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There have been persistent legends circulated in the Jewish world over the centuries about the fact that certain Jews who either posed as Christian converts or were actually converted, rose to become pope. There was an excellent book written about the subject a number of decades ago entitled <i>Three Jewish Popes.</i> Alas, none of the legends have ever been authenticated. There is one favorite legend about the son of a tenth century rabbi and scholar, a member of the school that eventually gave rise to Rashi and to the Tosafists of France and Germany, who was kidnapped, baptized and eventually became pope. His father somehow managed to contact him and even visit him (in a version of the legend he played chess with him) and this pope escaped from his Christian world and returned to the bosom of Judaism. This legend has had remarkable staying power in the Jewish world and is recounted in many books. Yet, there never has been any evidence that would substantiate its veracity. It may be that these legends arose as a form of Jewish "revenge" against an institution that persecuted the Jewish people horribly for millennia. Whatever the reason, Jews seemed to find some perverse pleasure in believing that one of them had actually become a pope. It is the feeling of triumph that a weak and persecuted minority has when it feels that somehow it has outwitted its stronger and more powerful adversary. So the legends about Jewish popes live on until our day.

The origin of the legend about a Jewish pope seems to have arisen in the story of Rabbi Shimon ben Elchanan HaGadol (the Great) of tenth century Mainz, Germany. Rabbi Shimon's son, Elchanan was captured and kidnapped as a child by Christians and baptized and raised as a Christian. Rabbi Shimon, distraught and heartbroken, never gave up hope of finding his son and restoring him to Judaism. Rabbi Shimon is the author of a piyut (prayer poem) that has found a permanent place in the recitation of the Ashkenazic liturgy for the shacharit/morning prayer service of Rosh Hashana. In this prayer there is an acrostic that begs God, "my son, Elchanan, live into the eternal world." This is apparently a reference to the boy's kidnapping and forced conversion to Christianity. Legend has it that Rabbi Shimon somehow gained an audience with the pope to plead for the relaxation of Catholic decrees against the Jews and in that meeting both the pope and Rabbi Shimon realized that they were father and son. The chess game between the two was a later embellishment of the original legend. That Rabbi Shimon's son was kidnapped and baptized is a fact. What happened to him afterwards is open to legend and conjecture.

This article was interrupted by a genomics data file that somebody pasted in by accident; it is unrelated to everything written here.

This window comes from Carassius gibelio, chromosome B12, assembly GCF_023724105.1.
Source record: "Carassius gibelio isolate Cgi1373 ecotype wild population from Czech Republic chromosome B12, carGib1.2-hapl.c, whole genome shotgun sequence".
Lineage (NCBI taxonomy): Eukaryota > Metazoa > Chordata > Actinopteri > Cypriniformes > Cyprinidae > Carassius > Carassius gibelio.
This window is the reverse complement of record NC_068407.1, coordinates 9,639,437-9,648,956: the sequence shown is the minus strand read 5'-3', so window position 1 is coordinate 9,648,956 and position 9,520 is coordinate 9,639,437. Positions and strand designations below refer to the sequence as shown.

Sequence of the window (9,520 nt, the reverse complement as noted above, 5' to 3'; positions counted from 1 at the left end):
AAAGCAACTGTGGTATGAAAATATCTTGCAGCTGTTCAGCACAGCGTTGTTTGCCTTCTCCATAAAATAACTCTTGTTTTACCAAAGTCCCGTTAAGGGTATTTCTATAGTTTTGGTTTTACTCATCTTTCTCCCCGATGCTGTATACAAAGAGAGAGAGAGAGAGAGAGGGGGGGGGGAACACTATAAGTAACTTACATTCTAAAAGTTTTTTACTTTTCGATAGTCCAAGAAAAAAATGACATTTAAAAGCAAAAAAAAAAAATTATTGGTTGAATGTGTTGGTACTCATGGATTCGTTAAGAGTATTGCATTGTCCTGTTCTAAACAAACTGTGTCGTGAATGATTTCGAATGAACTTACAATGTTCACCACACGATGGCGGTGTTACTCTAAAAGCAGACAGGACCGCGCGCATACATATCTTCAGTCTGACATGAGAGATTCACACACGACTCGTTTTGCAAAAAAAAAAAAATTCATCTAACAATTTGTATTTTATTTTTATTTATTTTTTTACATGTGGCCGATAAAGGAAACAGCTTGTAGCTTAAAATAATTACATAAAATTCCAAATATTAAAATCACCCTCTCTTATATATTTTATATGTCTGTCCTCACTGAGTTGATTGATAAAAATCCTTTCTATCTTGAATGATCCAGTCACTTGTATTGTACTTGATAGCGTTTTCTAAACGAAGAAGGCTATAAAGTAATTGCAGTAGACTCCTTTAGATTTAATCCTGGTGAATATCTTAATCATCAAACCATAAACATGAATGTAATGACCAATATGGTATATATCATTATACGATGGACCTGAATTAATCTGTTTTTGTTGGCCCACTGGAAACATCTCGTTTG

Of course, the original pope, Peter, was Jewish. Jewish legend here also plays a role. There arose legends in the Jewish world regarding Peter that he returned to Judaism and deserted the cause of Christianity before his death. There is even a legend that when he returned to Judaism he somehow authored the anonymous but exalted piyut prayer, <i>Nishmat Kol Chai</i>, which is recited in the shacharit services of Shabat and the holidays. Though many scholars have refuted this idea, it is still held to be true in some Jewish circles until today. Among the cardinals of the Church today there is a converted Jew, Cardinal Lustiger, the archbishop of Paris. He was converted to Christianity when he was barely a teenager, after his family was deported to Auschwitz and he was entrusted to Christians to be saved from a similar fate. He has risen in the hierarchy of the Church. He has visited Israel and, as could be foreseen, received a very mixed reception here. Jewish apostates obtain very short shrift in the Jewish world, even if they become cardinals. Nevertheless there have been numerous articles about him in the Jewish press over the years and all have somehow raised the possibility that he someday could be pope. The debate on the matter always ends with the classical Jewish question about all world events: "Is it good for the Jews or not?" I am hopeful that the more positive turn in relations with the Jews that the last pope inaugurated will continue and that the ancient hatreds and tensions will diminish and perhaps even eventually disappear. We do not need Jewish popes. We need popes who will treat Jews fairly and with compassion.

Berel Wein

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